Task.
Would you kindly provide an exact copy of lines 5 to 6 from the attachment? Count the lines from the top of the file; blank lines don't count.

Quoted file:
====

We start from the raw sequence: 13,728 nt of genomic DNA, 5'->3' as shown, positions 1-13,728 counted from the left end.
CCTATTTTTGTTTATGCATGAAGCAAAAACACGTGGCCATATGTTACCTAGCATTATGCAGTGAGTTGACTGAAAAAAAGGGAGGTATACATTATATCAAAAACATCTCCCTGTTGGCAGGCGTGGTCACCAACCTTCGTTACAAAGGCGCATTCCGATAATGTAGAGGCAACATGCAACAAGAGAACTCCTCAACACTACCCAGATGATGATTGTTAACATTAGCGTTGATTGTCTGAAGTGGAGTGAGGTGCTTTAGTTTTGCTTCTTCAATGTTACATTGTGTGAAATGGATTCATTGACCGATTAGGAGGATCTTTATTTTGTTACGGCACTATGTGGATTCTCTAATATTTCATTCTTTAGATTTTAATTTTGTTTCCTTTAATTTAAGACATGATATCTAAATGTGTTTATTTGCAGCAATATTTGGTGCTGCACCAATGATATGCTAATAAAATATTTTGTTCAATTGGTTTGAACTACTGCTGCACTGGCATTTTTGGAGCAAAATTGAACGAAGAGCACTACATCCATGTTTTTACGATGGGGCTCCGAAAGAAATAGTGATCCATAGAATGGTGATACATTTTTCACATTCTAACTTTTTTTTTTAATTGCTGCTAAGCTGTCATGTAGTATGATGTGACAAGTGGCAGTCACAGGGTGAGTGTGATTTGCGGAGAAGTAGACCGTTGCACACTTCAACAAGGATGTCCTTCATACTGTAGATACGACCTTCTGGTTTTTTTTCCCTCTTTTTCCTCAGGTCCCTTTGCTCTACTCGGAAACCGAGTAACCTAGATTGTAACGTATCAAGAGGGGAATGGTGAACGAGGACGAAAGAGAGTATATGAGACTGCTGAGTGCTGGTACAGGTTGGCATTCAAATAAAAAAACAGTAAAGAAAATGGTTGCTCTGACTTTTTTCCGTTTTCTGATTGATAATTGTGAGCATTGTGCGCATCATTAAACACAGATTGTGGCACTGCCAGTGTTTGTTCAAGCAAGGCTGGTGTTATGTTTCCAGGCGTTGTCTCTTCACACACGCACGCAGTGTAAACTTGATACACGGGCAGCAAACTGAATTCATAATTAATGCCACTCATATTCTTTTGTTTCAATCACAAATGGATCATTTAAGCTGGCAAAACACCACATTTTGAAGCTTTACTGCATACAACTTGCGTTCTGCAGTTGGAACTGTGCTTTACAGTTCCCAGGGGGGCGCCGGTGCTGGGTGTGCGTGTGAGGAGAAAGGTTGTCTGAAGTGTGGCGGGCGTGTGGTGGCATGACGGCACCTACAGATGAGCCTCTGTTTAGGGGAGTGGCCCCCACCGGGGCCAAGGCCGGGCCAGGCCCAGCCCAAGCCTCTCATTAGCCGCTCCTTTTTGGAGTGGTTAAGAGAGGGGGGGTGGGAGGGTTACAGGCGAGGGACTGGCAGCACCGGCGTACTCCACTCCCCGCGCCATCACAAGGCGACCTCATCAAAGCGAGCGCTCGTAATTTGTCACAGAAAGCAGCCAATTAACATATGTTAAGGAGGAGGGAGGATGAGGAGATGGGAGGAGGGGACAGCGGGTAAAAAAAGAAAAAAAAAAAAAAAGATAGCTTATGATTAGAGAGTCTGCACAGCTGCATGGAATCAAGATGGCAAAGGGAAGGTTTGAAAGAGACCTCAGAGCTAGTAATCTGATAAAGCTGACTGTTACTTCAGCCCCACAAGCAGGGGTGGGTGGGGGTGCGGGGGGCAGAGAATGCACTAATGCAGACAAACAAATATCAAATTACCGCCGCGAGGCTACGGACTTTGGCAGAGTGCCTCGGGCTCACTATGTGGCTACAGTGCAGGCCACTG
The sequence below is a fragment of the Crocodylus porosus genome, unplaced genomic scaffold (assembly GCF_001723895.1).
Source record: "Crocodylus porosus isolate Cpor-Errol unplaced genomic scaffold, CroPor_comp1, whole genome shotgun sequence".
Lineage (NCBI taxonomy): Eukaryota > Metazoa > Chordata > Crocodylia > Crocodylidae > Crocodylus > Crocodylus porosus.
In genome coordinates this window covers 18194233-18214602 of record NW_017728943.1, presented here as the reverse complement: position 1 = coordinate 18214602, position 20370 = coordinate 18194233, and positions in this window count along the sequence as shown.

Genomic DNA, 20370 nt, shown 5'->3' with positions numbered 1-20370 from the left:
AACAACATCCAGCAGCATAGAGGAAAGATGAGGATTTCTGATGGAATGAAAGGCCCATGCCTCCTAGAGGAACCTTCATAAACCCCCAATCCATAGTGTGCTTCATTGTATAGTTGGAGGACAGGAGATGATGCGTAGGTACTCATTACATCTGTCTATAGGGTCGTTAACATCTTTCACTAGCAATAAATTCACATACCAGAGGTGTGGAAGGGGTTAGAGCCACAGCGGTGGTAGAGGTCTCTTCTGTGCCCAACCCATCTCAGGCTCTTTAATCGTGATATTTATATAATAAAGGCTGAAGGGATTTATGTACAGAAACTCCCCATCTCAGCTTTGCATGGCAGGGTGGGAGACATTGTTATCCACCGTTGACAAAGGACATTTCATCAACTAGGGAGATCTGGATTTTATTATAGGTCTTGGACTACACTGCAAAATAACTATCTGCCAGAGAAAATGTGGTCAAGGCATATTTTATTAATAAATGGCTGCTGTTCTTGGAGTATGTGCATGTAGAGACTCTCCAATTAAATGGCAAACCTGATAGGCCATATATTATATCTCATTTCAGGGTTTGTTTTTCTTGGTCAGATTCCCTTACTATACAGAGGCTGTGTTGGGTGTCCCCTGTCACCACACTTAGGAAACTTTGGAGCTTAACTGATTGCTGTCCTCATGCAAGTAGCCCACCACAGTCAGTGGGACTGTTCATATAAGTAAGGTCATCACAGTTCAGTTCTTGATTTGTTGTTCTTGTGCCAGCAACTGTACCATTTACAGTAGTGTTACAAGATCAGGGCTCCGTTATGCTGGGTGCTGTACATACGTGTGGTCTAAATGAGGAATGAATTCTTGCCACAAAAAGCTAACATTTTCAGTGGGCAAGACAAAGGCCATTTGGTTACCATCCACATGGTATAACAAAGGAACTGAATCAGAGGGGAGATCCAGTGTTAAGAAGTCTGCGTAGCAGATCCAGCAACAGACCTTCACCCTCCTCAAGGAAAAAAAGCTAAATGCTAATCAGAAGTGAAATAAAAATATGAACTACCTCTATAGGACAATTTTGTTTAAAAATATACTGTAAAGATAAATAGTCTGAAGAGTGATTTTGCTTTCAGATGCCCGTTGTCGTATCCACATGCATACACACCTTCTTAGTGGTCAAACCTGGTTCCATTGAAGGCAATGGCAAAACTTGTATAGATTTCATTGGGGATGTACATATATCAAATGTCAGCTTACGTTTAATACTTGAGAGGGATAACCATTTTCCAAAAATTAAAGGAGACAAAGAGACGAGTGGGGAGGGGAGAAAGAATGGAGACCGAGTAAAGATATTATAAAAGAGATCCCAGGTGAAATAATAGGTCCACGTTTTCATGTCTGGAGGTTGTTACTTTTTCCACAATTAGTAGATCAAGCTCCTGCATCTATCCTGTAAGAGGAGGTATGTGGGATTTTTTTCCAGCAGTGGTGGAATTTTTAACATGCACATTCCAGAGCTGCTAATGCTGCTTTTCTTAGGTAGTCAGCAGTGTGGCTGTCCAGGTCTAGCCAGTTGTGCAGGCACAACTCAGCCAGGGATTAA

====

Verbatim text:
Lineage (NCBI taxonomy): Eukaryota > Metazoa > Chordata > Crocodylia > Crocodylidae > Crocodylus > Crocodylus porosus.
In genome coordinates this window covers 18194233-18214602 of record NW_017728943.1, presented here as the reverse complement: position 1 = coordinate 18214602, position 20370 = coordinate 18194233, and positions in this window count along the sequence as shown.